Wednesday, February 5, 2014
February - a Short Month Long on Heart-Health
The American Heart Association has designated the month of February as Heart Month. This is certainly fitting, as Valentine's Day falls in February. Heart disease is the leading cause of death in both men and women, causing 1 out of every 4 deaths in the United States alone. The most alarming fact though is that this number one killer is both preventible and controllable. Heart diseae was once thought of as a problem for men. But the truth is that more women than men actually die of heart disease each year. This is thought to be because the symptoms are often different in women, can be vague, suble and often ignored until significant heart damage has already occurred.
As wound experts, we see patient's daily with leg wounds secondary to the lower extermity edema associated with chronic congetsive heart failure. And since nursing is largely a female profession, our radar should be tuned to this malady.
I have long believed that we need to serve as role models for our patients and our families. So I challenge all of us to use this month to get started on a heart-health game plan. February may be the shorest month of the year, but it is enough time to make some big improvements in our health and accept the Center for Disease Control plan of 28 Days to a Healthier Heart. Think about making one small change each week.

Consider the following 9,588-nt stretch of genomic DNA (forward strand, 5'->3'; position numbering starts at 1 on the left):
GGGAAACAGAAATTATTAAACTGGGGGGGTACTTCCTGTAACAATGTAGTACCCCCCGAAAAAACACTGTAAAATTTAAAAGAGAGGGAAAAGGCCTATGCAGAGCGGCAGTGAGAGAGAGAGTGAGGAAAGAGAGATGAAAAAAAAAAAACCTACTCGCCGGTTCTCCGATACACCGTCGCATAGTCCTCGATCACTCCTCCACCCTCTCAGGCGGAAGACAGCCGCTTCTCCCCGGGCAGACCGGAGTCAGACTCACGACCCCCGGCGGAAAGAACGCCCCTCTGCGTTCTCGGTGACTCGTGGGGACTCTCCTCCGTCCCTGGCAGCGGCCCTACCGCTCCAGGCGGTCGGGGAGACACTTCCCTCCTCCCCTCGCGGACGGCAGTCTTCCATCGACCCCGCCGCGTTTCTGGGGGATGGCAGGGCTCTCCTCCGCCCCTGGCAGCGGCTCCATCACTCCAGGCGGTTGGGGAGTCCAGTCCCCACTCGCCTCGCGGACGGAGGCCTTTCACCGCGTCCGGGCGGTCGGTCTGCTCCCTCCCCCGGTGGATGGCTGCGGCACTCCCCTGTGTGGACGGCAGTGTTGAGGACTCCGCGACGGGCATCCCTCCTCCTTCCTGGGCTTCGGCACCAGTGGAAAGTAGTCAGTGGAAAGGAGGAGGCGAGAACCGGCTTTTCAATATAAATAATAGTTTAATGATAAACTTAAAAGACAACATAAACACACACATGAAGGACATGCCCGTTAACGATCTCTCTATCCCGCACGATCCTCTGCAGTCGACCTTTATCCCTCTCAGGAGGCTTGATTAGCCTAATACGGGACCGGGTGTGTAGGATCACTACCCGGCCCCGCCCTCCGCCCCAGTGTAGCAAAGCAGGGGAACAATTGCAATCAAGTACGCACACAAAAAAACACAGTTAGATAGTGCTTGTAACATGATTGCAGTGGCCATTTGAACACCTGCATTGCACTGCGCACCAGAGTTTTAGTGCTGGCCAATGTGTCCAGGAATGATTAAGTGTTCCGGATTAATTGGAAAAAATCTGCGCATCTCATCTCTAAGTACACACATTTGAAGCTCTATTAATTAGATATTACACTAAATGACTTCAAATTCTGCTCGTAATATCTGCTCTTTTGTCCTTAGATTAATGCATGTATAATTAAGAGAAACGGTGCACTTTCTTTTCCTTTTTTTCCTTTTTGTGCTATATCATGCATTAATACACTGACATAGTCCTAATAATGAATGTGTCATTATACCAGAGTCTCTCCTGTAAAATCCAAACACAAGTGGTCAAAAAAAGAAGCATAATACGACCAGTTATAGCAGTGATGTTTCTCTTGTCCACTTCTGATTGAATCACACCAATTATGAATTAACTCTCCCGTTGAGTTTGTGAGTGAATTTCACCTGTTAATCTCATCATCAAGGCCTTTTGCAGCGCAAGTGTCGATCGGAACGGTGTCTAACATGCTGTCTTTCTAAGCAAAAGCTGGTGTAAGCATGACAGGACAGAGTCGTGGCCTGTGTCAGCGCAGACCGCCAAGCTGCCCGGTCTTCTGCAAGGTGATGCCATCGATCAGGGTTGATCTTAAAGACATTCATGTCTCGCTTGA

Week #1: Halt the Salt by reducing the amounts of processed foods in your diet. Eat more fruits and vegetables. Cook at home and eat out less.
Week #2: Get Moving by aiming for 30 minutes of exrecise a day. If necessary, break up the time into 10 minute intervals. Start slowly and gradually increase the resistance, the repetitions and intensity. Add a variety of activities that you enjoy.
Week #3: Kick Butt. More deaths are caused each year by tobacco use than by all other causes combined. Now is the time to quit for good.
Week #4: Know Your Blood Pressure: Check you blood pressure and track it regularly. Take any and all prescribed medications. Limit alcohol intake. Take time to relax, meditate and reduce stress.